It appears the smart guys ain’t so smart. As the anniversary of Standard & Poor’s downgrade of the U.S. government’s credit rating nears, predictions last August of an unprecedented financial crisis accompanied by fire and brimstone to have been wrong.
Bloomberg helpfully takes a look back at who said what, and red faces and uncomfortable coughs abound.
The news service begins with Republican presidential candidate Mitt Romney, who described it as a “meltdown” reminiscent of the economic crises of Jimmy Carter’s presidency. He warned of higher long-term interest rates and damage to foreign investors’ confidence in the U.S.
“U.S. House Budget Committee Chairman Paul Ryan said the government’s loss of its AAA rating would raise the cost of mortgages and car loans,” Bloomberg reports. “Mohamed El-Erian, chief executive officer of Pacific Investment Management Co., said over time the standing of the dollar and U.S. financial markets would erode and credit costs rise ‘for virtually all American borrowers.’”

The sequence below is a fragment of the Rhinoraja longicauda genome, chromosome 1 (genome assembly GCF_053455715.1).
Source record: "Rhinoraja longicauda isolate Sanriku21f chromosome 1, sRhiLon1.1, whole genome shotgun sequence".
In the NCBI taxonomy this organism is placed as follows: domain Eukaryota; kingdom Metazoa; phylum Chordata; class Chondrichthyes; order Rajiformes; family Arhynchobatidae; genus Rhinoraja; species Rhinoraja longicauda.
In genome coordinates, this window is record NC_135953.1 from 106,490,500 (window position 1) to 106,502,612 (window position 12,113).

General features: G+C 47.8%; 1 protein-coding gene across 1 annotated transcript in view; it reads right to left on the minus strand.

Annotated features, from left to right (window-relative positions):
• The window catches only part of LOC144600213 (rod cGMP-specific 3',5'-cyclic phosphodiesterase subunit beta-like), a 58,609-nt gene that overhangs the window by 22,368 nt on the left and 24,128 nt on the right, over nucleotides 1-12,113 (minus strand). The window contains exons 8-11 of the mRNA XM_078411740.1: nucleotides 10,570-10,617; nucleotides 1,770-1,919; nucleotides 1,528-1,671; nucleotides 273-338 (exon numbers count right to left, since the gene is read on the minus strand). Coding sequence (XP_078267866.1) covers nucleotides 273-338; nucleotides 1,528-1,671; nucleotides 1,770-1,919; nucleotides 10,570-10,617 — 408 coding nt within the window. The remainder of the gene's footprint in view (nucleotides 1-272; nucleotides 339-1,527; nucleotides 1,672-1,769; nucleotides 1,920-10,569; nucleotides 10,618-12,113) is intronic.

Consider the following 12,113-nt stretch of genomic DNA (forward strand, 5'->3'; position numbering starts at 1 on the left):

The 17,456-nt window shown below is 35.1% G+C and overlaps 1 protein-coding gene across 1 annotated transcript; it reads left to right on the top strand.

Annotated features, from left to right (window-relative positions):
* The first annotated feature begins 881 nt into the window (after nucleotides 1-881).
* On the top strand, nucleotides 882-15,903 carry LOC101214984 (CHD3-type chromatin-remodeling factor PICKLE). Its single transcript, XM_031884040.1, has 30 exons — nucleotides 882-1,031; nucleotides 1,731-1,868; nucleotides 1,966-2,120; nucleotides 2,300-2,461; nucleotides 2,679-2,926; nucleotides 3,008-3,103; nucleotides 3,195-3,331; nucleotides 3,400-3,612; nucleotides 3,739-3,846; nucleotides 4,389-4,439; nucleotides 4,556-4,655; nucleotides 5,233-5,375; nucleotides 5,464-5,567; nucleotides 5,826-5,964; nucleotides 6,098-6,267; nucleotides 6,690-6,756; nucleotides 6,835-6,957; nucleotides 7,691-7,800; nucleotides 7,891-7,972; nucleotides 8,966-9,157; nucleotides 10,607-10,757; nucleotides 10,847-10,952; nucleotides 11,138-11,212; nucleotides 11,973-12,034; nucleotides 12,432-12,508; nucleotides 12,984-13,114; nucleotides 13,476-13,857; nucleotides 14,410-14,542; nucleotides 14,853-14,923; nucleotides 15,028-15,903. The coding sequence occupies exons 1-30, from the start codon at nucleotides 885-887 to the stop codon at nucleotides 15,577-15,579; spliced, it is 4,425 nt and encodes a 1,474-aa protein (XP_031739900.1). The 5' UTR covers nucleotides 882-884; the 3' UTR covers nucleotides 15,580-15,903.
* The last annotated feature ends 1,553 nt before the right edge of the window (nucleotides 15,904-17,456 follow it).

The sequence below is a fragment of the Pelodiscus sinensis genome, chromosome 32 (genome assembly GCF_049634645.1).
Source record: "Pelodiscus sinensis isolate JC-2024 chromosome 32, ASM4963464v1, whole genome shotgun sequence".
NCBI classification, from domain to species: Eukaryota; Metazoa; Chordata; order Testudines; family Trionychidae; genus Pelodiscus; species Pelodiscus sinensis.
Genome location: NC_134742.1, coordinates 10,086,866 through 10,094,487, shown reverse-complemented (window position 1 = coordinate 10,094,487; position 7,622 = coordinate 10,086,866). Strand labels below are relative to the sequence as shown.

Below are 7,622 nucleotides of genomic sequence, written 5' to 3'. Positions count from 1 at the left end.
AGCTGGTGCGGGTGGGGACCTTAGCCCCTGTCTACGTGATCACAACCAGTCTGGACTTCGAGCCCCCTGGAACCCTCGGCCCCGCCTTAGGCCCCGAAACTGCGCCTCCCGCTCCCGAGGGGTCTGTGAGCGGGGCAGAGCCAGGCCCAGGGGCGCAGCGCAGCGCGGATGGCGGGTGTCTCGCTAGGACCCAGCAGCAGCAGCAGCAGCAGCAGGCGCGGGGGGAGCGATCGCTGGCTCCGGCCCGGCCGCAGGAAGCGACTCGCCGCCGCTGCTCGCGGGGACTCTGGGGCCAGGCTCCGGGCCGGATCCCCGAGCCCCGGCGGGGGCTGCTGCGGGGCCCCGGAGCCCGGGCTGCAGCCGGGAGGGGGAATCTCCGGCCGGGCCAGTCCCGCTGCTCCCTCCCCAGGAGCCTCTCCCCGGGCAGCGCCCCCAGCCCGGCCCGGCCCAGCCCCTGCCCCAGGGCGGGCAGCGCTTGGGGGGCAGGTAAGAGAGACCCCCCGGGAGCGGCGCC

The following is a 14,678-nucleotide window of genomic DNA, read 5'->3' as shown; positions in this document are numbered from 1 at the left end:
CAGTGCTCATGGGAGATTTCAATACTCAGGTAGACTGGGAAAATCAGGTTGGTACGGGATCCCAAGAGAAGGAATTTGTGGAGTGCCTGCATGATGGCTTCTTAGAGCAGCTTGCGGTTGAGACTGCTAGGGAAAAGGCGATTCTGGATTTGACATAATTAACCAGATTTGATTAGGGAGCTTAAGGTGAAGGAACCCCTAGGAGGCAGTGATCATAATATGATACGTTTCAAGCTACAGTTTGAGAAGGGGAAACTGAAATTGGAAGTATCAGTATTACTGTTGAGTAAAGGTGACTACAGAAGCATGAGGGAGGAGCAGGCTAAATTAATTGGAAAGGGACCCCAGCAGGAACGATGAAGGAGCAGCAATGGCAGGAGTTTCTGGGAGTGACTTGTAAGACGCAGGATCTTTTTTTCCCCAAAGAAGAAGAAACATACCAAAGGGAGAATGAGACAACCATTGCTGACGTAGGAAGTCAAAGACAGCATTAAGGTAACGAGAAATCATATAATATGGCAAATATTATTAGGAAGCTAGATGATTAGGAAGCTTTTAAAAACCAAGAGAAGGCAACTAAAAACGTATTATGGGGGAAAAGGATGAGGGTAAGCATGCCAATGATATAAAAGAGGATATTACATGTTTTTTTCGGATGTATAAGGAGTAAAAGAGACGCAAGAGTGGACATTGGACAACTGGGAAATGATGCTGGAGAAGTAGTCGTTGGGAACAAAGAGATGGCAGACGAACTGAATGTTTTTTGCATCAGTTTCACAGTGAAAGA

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As it happens, almost a year later, mortgage rates have dropped to record lows, the government’s borrowing costs have eased, the dollar and the benchmark S&P stock index are up, and global investors’ enthusiasm for Treasury debt has strengthened, the news service notes.
“The U.S. Treasury is still the widest, deepest and most actively traded in the world,” Jeffrey Caughron, a partner at Baker Group LP in Oklahoma City, told Bloomberg. “That becomes all the more important when you have signs of weakening global economic growth and continued problems in Europe.”